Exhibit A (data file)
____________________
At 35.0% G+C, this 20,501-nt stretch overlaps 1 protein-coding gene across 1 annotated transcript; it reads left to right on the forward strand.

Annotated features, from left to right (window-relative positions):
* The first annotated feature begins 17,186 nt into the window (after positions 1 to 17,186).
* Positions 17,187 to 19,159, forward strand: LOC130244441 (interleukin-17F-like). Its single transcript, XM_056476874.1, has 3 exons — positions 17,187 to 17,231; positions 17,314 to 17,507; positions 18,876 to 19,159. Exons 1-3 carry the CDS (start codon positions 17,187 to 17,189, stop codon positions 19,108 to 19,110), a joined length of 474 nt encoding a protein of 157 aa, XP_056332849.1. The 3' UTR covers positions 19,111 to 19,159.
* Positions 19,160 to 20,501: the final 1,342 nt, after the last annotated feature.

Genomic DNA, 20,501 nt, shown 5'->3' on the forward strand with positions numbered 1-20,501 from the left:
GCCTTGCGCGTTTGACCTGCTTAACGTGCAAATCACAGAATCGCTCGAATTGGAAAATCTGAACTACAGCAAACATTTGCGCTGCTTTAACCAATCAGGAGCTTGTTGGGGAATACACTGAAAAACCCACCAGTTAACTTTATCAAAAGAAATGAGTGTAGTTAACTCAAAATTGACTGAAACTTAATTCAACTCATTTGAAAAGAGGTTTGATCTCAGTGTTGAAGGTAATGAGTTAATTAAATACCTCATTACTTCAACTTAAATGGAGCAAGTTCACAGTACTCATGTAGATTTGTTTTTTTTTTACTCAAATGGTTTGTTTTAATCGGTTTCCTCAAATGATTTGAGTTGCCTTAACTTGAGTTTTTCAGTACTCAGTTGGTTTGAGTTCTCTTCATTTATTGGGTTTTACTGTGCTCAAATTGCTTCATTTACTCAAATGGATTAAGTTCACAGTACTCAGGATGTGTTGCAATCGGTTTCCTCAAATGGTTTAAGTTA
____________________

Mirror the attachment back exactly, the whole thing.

At 35.0% G+C, this 20,501-nt stretch overlaps 1 protein-coding gene across 1 annotated transcript; it reads left to right on the forward strand.

Annotated features, from left to right (window-relative positions):
* The first annotated feature begins 17,186 nt into the window (after positions 1 to 17,186).
* Positions 17,187 to 19,159, forward strand: LOC130244441 (interleukin-17F-like). Its single transcript, XM_056476874.1, has 3 exons — positions 17,187 to 17,231; positions 17,314 to 17,507; positions 18,876 to 19,159. Exons 1-3 carry the CDS (start codon positions 17,187 to 17,189, stop codon positions 19,108 to 19,110), a joined length of 474 nt encoding a protein of 157 aa, XP_056332849.1. The 3' UTR covers positions 19,111 to 19,159.
* Positions 19,160 to 20,501: the final 1,342 nt, after the last annotated feature.

Genomic DNA, 20,501 nt, shown 5'->3' on the forward strand with positions numbered 1-20,501 from the left:
GCCTTGCGCGTTTGACCTGCTTAACGTGCAAATCACAGAATCGCTCGAATTGGAAAATCTGAACTACAGCAAACATTTGCGCTGCTTTAACCAATCAGGAGCTTGTTGGGGAATACACTGAAAAACCCACCAGTTAACTTTATCAAAAGAAATGAGTGTAGTTAACTCAAAATTGACTGAAACTTAATTCAACTCATTTGAAAAGAGGTTTGATCTCAGTGTTGAAGGTAATGAGTTAATTAAATACCTCATTACTTCAACTTAAATGGAGCAAGTTCACAGTACTCATGTAGATTTGTTTTTTTTTTACTCAAATGGTTTGTTTTAATCGGTTTCCTCAAATGATTTGAGTTGCCTTAACTTGAGTTTTTCAGTACTCAGTTGGTTTGAGTTCTCTTCATTTATTGGGTTTTACTGTGCTCAAATTGCTTCATTTACTCAAATGGATTAAGTTCACAGTACTCAGGATGTGTTGCAATCGGTTTCCTCAAATGGTTTAAGTTA